In the case of the scanner module not only does it have two menu links, but it also has several local tasks. These are represented as tabs and can be up to two levels deep. The scanner module includes one tab which appears on the /admin/content route and then two sub tabs inside that one.

scanner.admin_content:
  title: 'Search and Replace Scanner'
  route_name: scanner.admin_content
  base_route: system.admin_content
scanner.admin:
  title: 'Scan and Replace'
  route_name: scanner.admin_content
  parent_id: scanner.admin_content
scanner.admin_undo:
  title: 'Undo'
  route_name: scanner.undo
  parent_id: scanner.admin_content
  weight: 1

The first item is the main "tab". You need to provide: a title, the route_name (same as in menu_links.yml), and the base route (which route this menu should be added on). The next two items are the sub-items, one for the search and replace form and one for the undo form. These entries require one additional key called "parent_id". The value of this should be the name you gave to the parent tab ("scanner.admin_content" in our case).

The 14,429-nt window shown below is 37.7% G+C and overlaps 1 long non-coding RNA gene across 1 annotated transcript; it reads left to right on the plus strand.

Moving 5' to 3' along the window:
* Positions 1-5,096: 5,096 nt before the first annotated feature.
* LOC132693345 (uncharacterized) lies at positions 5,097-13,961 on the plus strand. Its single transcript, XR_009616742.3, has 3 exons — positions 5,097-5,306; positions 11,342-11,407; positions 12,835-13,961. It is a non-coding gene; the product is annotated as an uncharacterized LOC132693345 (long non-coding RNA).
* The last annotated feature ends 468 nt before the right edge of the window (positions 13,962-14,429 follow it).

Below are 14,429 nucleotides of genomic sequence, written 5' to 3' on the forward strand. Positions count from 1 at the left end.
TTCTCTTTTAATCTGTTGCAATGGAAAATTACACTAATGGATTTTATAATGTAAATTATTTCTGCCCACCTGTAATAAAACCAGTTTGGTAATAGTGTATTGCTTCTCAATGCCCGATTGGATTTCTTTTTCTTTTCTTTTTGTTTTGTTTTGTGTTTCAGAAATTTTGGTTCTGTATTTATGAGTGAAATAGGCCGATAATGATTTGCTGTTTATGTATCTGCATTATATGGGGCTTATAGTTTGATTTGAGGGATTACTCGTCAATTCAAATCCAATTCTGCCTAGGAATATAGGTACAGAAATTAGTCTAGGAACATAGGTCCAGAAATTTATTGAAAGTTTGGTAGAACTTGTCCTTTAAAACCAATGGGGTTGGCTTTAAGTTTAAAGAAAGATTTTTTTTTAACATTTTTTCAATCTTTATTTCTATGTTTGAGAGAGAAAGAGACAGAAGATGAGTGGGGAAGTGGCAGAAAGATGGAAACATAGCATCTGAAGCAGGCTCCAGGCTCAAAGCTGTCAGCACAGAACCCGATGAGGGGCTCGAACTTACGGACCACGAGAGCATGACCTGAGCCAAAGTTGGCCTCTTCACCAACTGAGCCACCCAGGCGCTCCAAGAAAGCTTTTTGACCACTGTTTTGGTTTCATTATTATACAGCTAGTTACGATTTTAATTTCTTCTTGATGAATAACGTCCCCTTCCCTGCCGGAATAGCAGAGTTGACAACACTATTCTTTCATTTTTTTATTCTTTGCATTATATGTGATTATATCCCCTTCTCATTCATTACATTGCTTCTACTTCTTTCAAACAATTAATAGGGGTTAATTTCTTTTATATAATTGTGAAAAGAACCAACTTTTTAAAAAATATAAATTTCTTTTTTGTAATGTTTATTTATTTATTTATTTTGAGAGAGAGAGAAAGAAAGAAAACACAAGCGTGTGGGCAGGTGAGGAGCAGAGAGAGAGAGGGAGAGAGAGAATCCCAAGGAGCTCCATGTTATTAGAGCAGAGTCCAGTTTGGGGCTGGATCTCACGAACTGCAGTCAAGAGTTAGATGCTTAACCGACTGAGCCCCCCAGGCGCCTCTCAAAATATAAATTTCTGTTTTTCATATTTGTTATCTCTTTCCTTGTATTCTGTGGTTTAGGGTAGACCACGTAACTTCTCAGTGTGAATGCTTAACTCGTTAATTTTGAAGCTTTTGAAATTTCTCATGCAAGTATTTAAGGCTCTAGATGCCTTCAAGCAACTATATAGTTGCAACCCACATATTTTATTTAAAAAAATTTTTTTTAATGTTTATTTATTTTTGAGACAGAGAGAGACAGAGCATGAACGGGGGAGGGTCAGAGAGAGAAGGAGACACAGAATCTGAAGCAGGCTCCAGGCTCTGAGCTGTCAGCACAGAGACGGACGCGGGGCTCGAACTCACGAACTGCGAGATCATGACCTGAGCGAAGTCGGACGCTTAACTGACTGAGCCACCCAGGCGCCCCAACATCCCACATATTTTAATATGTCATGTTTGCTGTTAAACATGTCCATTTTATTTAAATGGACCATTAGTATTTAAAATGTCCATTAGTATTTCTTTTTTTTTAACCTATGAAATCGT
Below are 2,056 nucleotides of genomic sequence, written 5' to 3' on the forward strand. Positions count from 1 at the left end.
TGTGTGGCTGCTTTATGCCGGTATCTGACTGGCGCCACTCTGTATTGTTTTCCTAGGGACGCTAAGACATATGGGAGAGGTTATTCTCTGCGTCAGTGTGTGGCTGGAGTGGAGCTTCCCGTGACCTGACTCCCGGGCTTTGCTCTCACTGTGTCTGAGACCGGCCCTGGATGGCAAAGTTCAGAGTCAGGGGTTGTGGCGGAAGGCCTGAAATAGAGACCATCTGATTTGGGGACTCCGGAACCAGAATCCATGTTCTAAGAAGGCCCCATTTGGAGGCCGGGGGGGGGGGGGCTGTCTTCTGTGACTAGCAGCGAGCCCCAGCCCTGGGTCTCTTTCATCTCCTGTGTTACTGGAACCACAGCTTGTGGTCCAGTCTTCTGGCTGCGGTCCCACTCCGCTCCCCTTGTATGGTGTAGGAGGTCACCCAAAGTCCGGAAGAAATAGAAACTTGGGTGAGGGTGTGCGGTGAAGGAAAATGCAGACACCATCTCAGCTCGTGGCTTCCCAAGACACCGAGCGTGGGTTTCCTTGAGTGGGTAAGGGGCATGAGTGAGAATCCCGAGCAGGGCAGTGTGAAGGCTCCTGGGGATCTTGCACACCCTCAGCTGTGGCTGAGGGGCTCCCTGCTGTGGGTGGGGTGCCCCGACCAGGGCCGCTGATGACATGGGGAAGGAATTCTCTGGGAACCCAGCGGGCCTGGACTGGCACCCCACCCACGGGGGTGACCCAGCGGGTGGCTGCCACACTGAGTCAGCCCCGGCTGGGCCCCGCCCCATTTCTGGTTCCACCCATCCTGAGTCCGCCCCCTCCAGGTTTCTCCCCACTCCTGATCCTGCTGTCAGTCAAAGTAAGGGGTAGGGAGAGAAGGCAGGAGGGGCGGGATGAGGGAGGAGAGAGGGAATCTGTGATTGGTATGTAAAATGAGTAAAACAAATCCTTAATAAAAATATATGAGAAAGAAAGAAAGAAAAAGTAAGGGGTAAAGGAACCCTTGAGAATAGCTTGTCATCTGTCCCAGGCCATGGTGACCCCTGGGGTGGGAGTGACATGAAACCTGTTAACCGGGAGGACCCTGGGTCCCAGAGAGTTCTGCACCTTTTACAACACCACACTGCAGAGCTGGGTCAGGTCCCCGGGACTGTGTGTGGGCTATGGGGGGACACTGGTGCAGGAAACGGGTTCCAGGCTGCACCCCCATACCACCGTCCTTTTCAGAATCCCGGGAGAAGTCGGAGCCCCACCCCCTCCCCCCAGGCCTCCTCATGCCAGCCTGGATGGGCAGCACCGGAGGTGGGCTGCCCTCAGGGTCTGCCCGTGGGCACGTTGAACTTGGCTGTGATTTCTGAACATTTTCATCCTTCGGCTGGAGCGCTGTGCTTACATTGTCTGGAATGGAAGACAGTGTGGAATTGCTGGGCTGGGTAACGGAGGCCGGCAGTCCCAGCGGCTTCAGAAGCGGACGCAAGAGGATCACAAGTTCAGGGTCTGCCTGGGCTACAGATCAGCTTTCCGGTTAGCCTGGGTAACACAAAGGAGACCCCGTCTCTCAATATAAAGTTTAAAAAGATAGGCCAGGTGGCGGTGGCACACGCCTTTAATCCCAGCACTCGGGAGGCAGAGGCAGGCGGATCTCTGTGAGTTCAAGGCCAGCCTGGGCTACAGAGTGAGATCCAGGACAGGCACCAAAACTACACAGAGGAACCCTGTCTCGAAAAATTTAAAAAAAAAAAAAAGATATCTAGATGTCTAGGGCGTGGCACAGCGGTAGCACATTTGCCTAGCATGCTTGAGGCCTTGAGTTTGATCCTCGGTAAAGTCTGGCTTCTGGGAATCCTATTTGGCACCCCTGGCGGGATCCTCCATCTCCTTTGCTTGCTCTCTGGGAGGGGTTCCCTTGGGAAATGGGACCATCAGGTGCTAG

Permissions

The scanner module creates three permissions which are used to limit access to certain features. As with the other aspects mentioned above its prior implementation (hook_permission) has been transformed into a YAML (mymod.permissions.yml).

administer scanner settings:
  title: 'Administer scanner settings'
perform search and replace:
  title: 'Perform search and replace'
  description: 'Users with this permission can perform both the search and replace operations.'

Module File

In D8 the module file has become less important since a lot of the functionality has been broken out into yaml files, plugins, services, etc. The scanner module implements a single hook (hook_theme).

/**
 * Implements hook_theme().
 */
function scanner_theme($existing, $type, $theme, $path) {
  return [
    'scanner_results' => [
      'variables' => [
        'data' => NULL,
      ],
    ],
  ];
}